Chemical peels, lasers, and microneedling are just a few of the many aesthetic procedures that achieve their benefits by causing inflammation or a controlled injury to the skin. This forces the skin to heal itself, which leads to the production of new collagen for skin rejuvenation.

Unfortunately, these treatments can easily trigger PIH in people with darker skin tones due to the way they achieve their benefits.

Aesthetic treatments can also cause other unwanted side effects for people with darker skin tones, including hypopigmentation (a visible spot on the skin that is lighter in color than the surrounding skin) and even scarring.

How to reduce unwanted side effects

It is important to remember that there is always a risk of PIH or other negative side effects, even when the right treatments are used for darker skin types. Because of this, it is crucial to try to reduce these unwanted side effects as much as possible. Luckily, there are ways to help achieve this.

In order to get the optimal results from your treatment while reducing negative side effects as much as possible, you must do the following:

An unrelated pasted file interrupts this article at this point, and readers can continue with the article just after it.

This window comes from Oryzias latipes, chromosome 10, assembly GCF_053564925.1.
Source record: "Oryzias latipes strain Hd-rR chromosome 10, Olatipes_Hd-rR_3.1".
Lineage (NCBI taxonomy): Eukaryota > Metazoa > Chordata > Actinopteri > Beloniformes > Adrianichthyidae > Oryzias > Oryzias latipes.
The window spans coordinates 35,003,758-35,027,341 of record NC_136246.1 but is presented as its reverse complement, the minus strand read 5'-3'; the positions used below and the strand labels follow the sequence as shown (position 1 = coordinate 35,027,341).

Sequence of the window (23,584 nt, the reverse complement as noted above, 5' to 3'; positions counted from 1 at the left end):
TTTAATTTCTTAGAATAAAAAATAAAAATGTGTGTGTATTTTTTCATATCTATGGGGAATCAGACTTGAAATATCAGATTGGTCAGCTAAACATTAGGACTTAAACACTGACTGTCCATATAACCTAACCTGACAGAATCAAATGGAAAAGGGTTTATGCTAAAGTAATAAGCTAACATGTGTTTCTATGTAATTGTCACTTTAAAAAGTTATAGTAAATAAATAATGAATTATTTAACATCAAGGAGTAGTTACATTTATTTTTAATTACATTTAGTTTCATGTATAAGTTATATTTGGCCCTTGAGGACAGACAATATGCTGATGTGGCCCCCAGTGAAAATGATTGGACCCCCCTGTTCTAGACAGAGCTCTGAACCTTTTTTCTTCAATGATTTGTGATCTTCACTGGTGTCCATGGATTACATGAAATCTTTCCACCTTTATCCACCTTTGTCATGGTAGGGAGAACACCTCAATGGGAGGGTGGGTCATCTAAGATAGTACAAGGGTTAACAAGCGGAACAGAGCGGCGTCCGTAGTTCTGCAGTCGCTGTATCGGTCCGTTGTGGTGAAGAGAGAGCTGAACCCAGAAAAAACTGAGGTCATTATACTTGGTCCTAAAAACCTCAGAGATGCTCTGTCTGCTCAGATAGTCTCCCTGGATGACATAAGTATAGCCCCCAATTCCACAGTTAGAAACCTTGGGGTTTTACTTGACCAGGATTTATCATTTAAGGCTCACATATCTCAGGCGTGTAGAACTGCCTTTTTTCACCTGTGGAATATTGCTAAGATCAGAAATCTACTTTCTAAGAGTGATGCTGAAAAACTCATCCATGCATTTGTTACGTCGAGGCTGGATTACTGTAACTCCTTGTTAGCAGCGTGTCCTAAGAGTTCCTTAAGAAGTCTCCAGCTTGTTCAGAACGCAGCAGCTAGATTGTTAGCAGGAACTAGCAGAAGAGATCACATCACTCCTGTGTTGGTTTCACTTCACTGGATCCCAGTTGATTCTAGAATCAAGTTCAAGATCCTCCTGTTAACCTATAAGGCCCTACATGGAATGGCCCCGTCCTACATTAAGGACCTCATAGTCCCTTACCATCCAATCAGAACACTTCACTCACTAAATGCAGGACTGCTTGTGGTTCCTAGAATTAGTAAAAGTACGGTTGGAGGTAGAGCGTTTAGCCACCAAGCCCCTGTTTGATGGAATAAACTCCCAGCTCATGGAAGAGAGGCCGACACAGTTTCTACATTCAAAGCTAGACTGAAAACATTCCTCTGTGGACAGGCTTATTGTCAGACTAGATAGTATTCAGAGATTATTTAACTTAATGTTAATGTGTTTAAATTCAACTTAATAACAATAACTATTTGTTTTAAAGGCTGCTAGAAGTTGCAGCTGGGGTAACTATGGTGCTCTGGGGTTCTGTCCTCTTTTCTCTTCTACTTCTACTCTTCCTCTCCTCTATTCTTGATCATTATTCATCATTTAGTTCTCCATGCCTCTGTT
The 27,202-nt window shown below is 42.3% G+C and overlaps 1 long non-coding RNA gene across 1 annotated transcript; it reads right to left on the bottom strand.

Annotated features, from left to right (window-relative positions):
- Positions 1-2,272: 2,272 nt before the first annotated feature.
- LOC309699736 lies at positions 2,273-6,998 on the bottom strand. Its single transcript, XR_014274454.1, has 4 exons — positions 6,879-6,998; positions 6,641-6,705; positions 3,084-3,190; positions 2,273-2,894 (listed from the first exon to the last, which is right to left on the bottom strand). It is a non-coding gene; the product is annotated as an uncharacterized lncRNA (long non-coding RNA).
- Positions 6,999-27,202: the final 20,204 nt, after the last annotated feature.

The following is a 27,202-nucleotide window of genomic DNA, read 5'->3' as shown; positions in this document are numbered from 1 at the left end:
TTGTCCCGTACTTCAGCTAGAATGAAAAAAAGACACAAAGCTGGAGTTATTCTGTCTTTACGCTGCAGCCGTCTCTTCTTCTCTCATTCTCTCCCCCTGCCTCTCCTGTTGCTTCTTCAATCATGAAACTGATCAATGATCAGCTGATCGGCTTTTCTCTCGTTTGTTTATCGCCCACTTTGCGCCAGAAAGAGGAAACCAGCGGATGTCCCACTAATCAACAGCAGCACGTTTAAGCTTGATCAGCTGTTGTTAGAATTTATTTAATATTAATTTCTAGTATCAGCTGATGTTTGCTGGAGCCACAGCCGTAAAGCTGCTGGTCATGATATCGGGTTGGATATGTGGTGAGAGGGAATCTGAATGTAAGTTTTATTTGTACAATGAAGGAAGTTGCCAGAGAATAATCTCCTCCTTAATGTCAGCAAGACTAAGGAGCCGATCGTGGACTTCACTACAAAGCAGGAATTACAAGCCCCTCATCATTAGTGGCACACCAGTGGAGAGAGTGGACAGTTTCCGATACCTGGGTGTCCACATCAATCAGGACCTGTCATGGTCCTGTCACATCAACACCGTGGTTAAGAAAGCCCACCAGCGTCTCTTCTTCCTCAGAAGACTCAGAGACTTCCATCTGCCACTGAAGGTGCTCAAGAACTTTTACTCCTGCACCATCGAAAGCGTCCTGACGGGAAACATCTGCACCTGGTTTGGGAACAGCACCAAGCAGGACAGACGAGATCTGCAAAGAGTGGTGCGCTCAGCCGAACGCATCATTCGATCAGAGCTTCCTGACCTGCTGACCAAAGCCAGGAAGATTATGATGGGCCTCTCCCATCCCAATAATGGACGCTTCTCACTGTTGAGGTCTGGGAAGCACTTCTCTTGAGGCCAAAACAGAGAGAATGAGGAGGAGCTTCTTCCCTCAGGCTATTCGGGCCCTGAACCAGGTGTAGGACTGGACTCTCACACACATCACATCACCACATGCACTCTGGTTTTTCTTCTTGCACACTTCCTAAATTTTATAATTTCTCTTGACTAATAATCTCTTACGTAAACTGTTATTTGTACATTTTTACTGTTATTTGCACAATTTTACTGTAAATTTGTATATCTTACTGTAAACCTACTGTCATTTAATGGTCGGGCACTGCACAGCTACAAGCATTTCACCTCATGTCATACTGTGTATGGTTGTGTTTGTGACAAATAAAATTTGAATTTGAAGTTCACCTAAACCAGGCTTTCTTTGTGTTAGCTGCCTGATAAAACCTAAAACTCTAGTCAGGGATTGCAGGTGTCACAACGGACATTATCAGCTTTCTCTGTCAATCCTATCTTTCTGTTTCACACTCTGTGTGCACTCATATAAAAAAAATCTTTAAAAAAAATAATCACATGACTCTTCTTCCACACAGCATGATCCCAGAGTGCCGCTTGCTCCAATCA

• Only go to an experienced provider. Finding a provider with the knowledge, skills, and expertise for treating people with darker skin tones is crucial. Most aesthetic treatments need special modifications and adjustments to safely treat darker skin tones.
  • Proper at-home pre-treatment. Prepping the skin before an aesthetic treatment.
  • Proper at-home post-care. After-care following an aesthetic treatment.

Each of these three tasks is equally important; you must complete each one thoroughly and correctly.